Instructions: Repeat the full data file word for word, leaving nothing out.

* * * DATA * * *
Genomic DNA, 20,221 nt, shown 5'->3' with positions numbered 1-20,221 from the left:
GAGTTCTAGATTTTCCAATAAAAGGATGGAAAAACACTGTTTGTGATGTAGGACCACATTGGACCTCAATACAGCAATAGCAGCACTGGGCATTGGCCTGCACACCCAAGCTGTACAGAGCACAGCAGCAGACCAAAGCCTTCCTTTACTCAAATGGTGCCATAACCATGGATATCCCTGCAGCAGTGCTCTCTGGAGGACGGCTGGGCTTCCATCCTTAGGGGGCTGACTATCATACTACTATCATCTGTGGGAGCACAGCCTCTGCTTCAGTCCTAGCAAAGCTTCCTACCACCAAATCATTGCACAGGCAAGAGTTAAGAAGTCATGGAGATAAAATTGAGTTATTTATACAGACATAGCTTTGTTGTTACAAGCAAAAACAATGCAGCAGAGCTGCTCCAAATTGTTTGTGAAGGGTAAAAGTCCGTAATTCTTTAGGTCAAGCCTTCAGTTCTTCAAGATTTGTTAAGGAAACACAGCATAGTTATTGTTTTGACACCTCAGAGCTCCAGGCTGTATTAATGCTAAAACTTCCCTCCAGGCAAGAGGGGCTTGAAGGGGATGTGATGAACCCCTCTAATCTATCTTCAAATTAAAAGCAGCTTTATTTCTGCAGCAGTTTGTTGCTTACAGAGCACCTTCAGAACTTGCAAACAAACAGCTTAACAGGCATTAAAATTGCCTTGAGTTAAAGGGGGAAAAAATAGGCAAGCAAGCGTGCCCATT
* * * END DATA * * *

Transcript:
Genomic DNA, 20,221 nt, shown 5'->3' with positions numbered 1-20,221 from the left:
GAGTTCTAGATTTTCCAATAAAAGGATGGAAAAACACTGTTTGTGATGTAGGACCACATTGGACCTCAATACAGCAATAGCAGCACTGGGCATTGGCCTGCACACCCAAGCTGTACAGAGCACAGCAGCAGACCAAAGCCTTCCTTTACTCAAATGGTGCCATAACCATGGATATCCCTGCAGCAGTGCTCTCTGGAGGACGGCTGGGCTTCCATCCTTAGGGGGCTGACTATCATACTACTATCATCTGTGGGAGCACAGCCTCTGCTTCAGTCCTAGCAAAGCTTCCTACCACCAAATCATTGCACAGGCAAGAGTTAAGAAGTCATGGAGATAAAATTGAGTTATTTATACAGACATAGCTTTGTTGTTACAAGCAAAAACAATGCAGCAGAGCTGCTCCAAATTGTTTGTGAAGGGTAAAAGTCCGTAATTCTTTAGGTCAAGCCTTCAGTTCTTCAAGATTTGTTAAGGAAACACAGCATAGTTATTGTTTTGACACCTCAGAGCTCCAGGCTGTATTAATGCTAAAACTTCCCTCCAGGCAAGAGGGGCTTGAAGGGGATGTGATGAACCCCTCTAATCTATCTTCAAATTAAAAGCAGCTTTATTTCTGCAGCAGTTTGTTGCTTACAGAGCACCTTCAGAACTTGCAAACAAACAGCTTAACAGGCATTAAAATTGCCTTGAGTTAAAGGGGGAAAAAATAGGCAAGCAAGCGTGCCCATT